Ohio homebodies Aaron and Wilbur meet Marco, someone they've been out of touch with for a substantial amount of time, at the train station en route to the recently deceased Ricky's funeral processions. It's revealed that Marco had abruptly quit urban life to get his hands dirty in the country, a decision that still stings those he had abandoned (namely, aside from the two buddies, his ex-girlfriend). As the three attempt to reconnect through booze, drugs, and baseball, they find themselves battling over most issues, including how to properly mourn and remember the pal so quickly taken from them. Their high emotions come to a head in the parking lot of the Great American Ball Park (the stadium for the Cincinnati Reds), where they're finally forced to evaluate what their friendships mean.
"Redlegs" is as much about directionless, confused young adults and class/race as it is about the city itself, with the filmmaker fixing a keen eye on the environment that houses his characters. But apparently setting the flick in his hometown wasn't part of the original plan. "Initially we conceived this to be in New York City, but we were having housing problems and eventually I decided it would be better in Ohio," Harris explained in during the post-screening Q&A. "The change certainly shifted things, in terms of what we could and couldn't do, the linchpin of the story… race and class weren't as much of an element before we set it in Cincinnati just because it's a town that's fraught with these issues." Still, its birth as an NY film gave it some innate qualities, with one member of the audience likening it to Martin Scorsese's gritty-city "Mean Streets."
With a light narrative thread and a general conversational nature, "Redlegs" easily fits into the micro-budget treehouse of Cassavetes obsessives, though not to its detriment -- the aesthetic choice enables the filmmaker to focus on quite a number of deep, ugly moments that'd likely be overshadowed by a more intricate plot. Harris acknowledges this influence, naming "Husbands" as a template while also citing the original "Bad Lieutenant" as a jump-off point. "Those films are both important to what we were trying to do. Not just in a 'men behaving badly' kind of way, but 'Lieutenant' is about someone carrying guilt, and 'Husbands' concerns guys trying to find a way to deal with the existential dread that people of your generation will die. They definitely informed where things we going to go." You can also see some early Mike Nichols lurking within, showing the director as someone who can cull engaging, slice-of-life conversation from his actors without getting bogged down by forced dialogue.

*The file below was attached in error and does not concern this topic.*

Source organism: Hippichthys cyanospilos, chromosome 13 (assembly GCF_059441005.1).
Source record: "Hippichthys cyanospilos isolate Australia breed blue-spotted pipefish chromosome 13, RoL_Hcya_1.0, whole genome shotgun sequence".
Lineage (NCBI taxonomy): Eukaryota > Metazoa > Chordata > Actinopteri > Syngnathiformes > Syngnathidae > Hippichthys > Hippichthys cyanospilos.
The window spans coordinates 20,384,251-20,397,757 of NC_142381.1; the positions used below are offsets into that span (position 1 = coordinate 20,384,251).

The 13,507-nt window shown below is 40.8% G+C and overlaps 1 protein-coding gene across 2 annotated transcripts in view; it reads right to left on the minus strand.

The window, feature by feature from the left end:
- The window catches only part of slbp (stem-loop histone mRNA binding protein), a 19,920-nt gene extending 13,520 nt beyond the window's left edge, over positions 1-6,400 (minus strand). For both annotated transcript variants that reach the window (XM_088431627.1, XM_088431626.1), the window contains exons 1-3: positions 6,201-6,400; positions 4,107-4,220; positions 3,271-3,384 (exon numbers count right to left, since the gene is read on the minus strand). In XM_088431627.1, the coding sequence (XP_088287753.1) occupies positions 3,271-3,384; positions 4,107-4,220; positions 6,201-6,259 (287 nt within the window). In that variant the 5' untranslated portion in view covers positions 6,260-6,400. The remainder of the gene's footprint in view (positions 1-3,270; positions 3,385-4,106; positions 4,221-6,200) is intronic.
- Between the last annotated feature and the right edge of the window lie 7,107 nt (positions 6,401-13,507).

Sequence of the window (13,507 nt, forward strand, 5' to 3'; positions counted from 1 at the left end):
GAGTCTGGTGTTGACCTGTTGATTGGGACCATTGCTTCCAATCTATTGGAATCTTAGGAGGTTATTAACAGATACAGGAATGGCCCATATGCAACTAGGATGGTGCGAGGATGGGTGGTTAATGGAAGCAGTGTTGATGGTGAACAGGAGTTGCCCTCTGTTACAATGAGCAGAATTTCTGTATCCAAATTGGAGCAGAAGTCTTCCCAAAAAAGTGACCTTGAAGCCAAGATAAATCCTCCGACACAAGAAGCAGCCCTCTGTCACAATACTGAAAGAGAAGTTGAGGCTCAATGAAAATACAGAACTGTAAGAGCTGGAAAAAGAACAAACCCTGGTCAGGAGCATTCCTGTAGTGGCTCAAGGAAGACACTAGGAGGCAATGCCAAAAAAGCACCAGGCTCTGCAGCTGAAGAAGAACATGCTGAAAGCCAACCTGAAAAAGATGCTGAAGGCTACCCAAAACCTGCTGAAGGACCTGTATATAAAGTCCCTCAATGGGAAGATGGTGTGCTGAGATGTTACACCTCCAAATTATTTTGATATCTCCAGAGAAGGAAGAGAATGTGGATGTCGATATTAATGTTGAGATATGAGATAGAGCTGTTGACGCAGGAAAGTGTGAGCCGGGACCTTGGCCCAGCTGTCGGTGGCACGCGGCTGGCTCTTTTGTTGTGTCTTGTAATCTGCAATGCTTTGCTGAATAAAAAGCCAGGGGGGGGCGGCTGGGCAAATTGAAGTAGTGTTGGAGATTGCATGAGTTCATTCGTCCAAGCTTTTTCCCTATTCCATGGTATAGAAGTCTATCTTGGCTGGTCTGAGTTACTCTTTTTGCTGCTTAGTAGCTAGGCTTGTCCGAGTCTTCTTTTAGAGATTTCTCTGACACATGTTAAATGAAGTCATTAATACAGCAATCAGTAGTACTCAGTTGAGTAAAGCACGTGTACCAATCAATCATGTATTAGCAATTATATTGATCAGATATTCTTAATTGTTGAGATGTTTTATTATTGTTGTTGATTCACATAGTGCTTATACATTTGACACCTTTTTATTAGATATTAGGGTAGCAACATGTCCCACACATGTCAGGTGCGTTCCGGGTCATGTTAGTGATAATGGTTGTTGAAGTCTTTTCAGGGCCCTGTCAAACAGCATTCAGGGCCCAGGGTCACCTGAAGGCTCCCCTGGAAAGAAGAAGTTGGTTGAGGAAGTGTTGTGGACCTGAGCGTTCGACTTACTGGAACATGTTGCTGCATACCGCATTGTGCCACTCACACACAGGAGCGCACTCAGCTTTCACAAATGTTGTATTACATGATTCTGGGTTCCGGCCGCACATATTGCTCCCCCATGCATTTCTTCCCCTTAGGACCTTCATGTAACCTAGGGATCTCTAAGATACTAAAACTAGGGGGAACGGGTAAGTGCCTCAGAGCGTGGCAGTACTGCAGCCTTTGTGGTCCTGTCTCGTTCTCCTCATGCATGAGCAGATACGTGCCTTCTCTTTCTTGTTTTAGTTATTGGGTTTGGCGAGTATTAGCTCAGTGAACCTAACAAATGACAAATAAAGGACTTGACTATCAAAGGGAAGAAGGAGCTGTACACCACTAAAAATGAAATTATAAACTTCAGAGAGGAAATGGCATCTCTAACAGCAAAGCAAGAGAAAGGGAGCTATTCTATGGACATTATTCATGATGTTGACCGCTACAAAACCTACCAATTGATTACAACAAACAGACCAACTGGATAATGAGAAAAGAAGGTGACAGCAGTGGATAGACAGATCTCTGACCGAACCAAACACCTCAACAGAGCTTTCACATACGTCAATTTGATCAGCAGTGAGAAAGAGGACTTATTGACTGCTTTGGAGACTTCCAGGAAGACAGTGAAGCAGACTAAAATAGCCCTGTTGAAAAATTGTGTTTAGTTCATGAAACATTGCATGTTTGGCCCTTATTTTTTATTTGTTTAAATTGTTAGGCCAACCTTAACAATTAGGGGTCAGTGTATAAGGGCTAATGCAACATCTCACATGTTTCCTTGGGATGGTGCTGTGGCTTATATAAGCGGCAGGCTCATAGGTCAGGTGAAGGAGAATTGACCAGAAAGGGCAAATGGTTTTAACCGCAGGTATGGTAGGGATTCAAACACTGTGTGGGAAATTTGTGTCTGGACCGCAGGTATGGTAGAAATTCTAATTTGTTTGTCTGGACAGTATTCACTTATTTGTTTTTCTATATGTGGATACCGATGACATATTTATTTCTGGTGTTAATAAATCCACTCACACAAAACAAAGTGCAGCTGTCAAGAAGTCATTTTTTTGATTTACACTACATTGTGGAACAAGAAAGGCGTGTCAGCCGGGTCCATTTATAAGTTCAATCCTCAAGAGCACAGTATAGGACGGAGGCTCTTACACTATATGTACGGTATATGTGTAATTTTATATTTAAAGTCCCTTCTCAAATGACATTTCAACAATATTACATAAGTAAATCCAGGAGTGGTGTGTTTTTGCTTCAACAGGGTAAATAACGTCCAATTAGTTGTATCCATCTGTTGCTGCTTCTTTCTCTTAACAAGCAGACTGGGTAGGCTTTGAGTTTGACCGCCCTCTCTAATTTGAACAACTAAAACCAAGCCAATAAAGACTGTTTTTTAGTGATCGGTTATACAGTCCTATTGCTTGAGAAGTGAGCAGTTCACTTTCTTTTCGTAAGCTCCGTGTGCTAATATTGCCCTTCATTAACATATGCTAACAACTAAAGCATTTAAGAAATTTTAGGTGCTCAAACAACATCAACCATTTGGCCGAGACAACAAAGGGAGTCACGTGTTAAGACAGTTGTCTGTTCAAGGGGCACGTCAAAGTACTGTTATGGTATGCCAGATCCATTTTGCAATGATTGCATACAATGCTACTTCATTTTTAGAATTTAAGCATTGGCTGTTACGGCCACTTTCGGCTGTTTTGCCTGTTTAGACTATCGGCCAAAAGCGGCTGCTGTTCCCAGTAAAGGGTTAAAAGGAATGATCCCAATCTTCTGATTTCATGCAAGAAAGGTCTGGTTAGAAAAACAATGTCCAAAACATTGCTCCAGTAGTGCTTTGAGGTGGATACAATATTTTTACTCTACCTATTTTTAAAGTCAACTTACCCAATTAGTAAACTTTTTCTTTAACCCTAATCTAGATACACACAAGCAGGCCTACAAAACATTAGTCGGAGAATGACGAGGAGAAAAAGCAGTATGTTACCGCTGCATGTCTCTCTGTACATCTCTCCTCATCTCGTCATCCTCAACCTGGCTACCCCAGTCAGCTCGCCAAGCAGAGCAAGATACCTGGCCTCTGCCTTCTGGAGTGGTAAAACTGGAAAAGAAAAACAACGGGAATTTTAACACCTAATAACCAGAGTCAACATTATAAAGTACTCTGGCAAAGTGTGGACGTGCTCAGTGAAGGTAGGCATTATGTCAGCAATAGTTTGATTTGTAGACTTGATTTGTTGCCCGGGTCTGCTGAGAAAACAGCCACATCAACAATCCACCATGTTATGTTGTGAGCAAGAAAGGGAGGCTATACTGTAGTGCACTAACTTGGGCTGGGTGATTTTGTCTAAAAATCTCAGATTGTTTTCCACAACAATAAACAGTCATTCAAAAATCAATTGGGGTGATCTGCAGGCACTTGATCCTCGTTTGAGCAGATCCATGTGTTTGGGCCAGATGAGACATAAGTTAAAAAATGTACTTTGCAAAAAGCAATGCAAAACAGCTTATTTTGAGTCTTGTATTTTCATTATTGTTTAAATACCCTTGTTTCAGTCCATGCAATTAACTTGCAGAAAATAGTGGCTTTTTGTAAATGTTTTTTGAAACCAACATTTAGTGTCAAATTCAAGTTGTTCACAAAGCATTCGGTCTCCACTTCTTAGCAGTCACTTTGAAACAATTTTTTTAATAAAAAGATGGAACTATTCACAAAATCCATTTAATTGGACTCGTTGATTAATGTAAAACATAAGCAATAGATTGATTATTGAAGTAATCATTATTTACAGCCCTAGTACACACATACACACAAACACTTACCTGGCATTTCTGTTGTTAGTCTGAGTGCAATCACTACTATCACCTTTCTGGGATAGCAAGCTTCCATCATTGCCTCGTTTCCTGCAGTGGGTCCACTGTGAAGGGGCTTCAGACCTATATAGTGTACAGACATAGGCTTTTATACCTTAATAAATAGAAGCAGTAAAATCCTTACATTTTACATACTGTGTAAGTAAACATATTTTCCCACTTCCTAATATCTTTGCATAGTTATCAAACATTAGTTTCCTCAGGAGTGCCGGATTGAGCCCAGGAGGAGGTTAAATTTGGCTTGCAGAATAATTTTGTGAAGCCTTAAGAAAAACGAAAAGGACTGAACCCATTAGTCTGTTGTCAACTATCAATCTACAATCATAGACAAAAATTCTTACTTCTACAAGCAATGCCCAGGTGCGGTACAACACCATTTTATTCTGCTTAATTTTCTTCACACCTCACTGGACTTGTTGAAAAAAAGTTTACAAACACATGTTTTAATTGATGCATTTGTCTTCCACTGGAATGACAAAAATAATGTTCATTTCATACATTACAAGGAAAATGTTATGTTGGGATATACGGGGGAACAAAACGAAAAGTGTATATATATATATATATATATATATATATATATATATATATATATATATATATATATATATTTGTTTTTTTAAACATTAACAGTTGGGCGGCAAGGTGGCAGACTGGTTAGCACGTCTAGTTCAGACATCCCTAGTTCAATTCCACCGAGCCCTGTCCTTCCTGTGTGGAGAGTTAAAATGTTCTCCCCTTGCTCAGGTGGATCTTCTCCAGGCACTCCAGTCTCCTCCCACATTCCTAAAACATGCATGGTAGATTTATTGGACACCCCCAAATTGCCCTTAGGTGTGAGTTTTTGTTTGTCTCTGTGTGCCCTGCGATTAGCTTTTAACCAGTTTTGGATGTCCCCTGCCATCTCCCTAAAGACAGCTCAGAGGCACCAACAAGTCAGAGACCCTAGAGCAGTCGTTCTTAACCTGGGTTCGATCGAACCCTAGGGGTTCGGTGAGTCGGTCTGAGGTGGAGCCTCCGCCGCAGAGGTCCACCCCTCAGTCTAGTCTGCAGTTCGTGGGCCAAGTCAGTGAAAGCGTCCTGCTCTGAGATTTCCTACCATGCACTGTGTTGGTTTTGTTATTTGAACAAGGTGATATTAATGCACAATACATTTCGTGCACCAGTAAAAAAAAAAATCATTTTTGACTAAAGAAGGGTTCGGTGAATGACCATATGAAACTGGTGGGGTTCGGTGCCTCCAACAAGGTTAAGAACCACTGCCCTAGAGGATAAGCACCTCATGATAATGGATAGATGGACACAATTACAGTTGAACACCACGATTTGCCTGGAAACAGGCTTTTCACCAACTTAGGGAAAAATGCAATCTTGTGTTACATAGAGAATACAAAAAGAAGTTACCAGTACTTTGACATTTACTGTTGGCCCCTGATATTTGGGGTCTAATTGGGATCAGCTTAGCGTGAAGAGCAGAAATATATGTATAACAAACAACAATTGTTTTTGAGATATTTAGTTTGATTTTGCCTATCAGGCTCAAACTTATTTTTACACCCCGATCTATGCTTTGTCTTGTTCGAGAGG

Though firmly rooted in realism, the filmmaker hoped that the "death of a friend" aspect wouldn't be taken too literally and spoke of its other possible meanings. "I think that the loss is as much about losing a certain kind of camaraderie with people that are close to you as it is about losing a friend, or losing a certain notion of what home is," he mentioned. Given every character's reluctance to deal with all of the components of the real world (and their subsequent responsibilities), it could even be read as the loss of innocence. The trio kicks and scream throughout the movie, and while it doesn't come to a tidy conclusion, it feels apparent that they're finally ready to acknowledge that their lives are changing.
"Redlegs" opens in New York on May 25th. Trailer below.